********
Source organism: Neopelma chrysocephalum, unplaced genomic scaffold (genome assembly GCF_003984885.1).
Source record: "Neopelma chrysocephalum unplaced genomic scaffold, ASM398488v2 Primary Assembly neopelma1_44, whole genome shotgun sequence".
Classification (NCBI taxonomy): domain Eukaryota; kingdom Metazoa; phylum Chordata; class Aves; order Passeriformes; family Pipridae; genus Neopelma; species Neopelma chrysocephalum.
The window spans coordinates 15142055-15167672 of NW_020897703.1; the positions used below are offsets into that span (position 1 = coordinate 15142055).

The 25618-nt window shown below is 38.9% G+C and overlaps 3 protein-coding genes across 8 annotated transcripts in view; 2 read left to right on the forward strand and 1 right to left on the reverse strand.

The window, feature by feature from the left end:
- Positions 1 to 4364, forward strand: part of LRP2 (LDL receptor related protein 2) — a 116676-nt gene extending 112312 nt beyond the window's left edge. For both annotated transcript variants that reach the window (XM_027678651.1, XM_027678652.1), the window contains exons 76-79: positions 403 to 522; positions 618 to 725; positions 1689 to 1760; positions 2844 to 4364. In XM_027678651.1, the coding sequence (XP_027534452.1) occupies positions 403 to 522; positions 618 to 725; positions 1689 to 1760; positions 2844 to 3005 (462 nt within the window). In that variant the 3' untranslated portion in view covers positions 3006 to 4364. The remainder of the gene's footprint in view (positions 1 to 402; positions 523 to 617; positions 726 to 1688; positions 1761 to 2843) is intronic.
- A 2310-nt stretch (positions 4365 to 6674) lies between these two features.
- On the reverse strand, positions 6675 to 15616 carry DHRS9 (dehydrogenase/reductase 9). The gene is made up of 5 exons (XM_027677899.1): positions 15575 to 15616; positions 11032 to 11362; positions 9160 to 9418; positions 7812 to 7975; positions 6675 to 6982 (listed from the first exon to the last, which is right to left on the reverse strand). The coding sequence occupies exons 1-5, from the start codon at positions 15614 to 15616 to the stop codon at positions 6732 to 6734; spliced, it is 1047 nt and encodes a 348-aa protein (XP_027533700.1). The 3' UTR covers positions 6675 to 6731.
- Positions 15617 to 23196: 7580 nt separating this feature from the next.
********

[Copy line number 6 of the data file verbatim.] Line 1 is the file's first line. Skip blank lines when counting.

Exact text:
The window, feature by feature from the left end: